Africas malaria resurgence isnt down to global warming
Climate in upland East Africa hasnt changed yet.
© Getty Images
Climate change cannot explain the growth of malaria in the highlands of East Africa, say researchers. Drawing simplistic links between global warming and local disease patterns could lead to mistaken policy decisions, they warn.
Drug resistance, or the failure of the health-care system to keep pace with population growth, are more likely culprits for malarias rise, say Simon Hay, of the University of Oxford, and his colleagues. These should be the focus of public-health efforts, they urge. Malaria kills between one million and two million Africans each year.
Blowing hot and cold
"Theres been some terrible bandwagon-jumping and misdirection of resources that could be spent learning how to control mosquito-borne disease," says Reiter. "We urgently need to cool down the rhetoric and start to look objectively at what the factors behind their recent resurgence are."
But this study does not prove that theres no link between climate change and the growth of malaria in these regions, says Jonathan Patz, who studies climates relationship with health at Johns Hopkins University in Baltimore.
Some regions of East Africa do show warming trends, he says. That the team considered climate over a much longer period than they analysed disease could have confused their analysis, he believes.
"I think theres a mismatch between the results and the strong conclusions of this paper," says Patz. He feels its still not clear whether climate change has influenced disease.
Whats needed, he says, are studies that consider climate, disease statistics and social factors simultaneously. These may help to predict the effect on malaria if climate in upland East Africa does change.
JOHN WHITFIELD | © Nature News Service
Climate satellite: Tracking methane with robust laser technology
22.06.2017 | Fraunhofer-Gesellschaft
How reliable are shells as climate archives?
21.06.2017 | Leibniz-Zentrum für Marine Tropenforschung (ZMT)
An international team of scientists has proposed a new multi-disciplinary approach in which an array of new technologies will allow us to map biodiversity and the risks that wildlife is facing at the scale of whole landscapes. The findings are published in Nature Ecology and Evolution. This international research is led by the Kunming Institute of Zoology from China, University of East Anglia, University of Leicester and the Leibniz Institute for Zoo and Wildlife Research.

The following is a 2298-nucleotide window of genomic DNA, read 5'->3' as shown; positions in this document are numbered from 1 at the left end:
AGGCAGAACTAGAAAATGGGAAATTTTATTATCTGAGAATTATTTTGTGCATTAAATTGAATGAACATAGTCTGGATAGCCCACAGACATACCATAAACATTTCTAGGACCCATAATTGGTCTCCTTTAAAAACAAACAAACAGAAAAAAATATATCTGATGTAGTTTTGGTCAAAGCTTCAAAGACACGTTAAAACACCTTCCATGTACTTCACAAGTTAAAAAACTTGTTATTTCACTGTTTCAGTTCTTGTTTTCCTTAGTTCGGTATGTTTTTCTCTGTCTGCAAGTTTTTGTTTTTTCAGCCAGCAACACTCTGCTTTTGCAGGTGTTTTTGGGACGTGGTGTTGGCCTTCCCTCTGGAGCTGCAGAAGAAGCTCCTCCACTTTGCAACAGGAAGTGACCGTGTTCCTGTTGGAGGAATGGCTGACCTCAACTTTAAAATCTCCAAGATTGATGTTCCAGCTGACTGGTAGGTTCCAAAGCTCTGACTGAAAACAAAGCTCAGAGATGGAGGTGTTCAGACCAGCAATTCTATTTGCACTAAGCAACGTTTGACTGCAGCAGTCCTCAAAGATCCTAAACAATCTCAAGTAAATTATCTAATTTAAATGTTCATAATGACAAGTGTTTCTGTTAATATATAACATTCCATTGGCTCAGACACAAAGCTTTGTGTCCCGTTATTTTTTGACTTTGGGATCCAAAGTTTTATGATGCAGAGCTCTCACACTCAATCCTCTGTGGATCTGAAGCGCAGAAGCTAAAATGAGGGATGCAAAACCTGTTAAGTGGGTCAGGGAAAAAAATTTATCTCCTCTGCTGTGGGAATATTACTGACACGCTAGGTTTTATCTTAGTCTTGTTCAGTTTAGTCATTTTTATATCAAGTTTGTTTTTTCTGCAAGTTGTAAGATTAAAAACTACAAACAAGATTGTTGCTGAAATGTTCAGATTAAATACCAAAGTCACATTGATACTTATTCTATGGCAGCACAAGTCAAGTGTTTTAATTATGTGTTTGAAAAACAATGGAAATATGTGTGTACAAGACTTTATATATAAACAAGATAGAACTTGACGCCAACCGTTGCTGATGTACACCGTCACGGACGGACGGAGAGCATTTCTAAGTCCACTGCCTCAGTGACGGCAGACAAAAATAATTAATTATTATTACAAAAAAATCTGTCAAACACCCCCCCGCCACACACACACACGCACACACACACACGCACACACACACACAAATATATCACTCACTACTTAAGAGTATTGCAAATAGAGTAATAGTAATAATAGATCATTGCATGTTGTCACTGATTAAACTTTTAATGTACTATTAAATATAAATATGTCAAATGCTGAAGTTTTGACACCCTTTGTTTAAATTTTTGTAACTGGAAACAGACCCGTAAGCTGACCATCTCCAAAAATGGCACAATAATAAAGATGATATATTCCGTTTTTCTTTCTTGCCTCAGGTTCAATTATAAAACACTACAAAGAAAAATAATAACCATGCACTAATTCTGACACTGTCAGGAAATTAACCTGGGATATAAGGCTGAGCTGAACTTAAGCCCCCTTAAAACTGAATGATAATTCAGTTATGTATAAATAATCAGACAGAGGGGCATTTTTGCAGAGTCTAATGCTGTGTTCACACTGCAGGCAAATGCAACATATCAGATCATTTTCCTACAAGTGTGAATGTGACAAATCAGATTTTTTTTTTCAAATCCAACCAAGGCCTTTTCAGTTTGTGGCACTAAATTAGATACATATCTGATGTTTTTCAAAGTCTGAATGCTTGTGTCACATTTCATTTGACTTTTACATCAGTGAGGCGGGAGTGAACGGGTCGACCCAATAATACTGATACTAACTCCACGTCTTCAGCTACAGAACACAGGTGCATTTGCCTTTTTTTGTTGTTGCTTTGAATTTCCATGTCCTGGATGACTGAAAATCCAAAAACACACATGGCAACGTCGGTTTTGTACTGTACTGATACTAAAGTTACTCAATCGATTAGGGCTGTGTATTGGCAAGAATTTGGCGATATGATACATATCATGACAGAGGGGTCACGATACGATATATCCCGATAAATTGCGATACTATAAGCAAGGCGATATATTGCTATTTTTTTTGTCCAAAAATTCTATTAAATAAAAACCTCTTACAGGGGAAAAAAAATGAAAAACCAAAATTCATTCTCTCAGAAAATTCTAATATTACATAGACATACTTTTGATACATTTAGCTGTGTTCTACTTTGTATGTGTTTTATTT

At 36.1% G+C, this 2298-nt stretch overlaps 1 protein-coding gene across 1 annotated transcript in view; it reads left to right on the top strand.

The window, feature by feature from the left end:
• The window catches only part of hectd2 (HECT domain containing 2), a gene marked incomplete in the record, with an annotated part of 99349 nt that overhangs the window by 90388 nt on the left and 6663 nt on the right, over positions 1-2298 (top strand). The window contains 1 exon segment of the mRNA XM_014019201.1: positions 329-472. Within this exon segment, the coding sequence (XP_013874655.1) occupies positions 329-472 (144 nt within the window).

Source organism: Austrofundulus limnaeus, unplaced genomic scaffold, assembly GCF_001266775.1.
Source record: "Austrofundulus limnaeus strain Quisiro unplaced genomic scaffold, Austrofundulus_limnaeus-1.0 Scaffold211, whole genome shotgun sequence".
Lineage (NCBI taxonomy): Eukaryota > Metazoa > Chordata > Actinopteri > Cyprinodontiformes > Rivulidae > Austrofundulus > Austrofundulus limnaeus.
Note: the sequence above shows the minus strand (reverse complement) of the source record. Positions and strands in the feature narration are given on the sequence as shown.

Using a combination of satellite and ground data, the team proposes that it is now possible to map biodiversity with an accuracy that has not been previously...
Heatwaves in the Arctic, longer periods of vegetation in Europe, severe floods in West Africa – starting in 2021, scientists want to explore the emissions of the greenhouse gas methane with the German-French satellite MERLIN. This is made possible by a new robust laser system of the Fraunhofer Institute for Laser Technology ILT in Aachen, which achieves unprecedented measurement accuracy.
Methane is primarily the result of the decomposition of organic matter. The gas has a 25 times greater warming potential than carbon dioxide, but is not as...
Hydrogen is regarded as the energy source of the future: It is produced with solar power and can be used to generate heat and electricity in fuel cells. Empa researchers have now succeeded in decoding the movement of hydrogen ions in crystals – a key step towards more efficient energy conversion in the hydrogen industry of tomorrow.
As charge carriers, electrons and ions play the leading role in electrochemical energy storage devices and converters such as batteries and fuel cells. Proton...
Scientists from the Excellence Cluster Universe at the Ludwig-Maximilians-Universität Munich have establised "Cosmowebportal", a unique data centre for cosmological simulations located at the Leibniz Supercomputing Centre (LRZ) of the Bavarian Academy of Sciences. The complete results of a series of large hydrodynamical cosmological simulations are available, with data volumes typically exceeding several hundred terabytes. Scientists worldwide can interactively explore these complex simulations via a web interface and directly access the results.
With current telescopes, scientists can observe our Universe’s galaxies and galaxy clusters and their distribution along an invisible cosmic web. From the...
Temperature measurements possible even on the smallest scale / Molecular ruby for use in material sciences, biology, and medicine
Chemists at Johannes Gutenberg University Mainz (JGU) in cooperation with researchers of the German Federal Institute for Materials Research and Testing (BAM)...
19.06.2017 | Event News
13.06.2017 | Event News
13.06.2017 | Event News
26.06.2017 | Life Sciences
26.06.2017 | Physics and Astronomy
26.06.2017 | Information Technology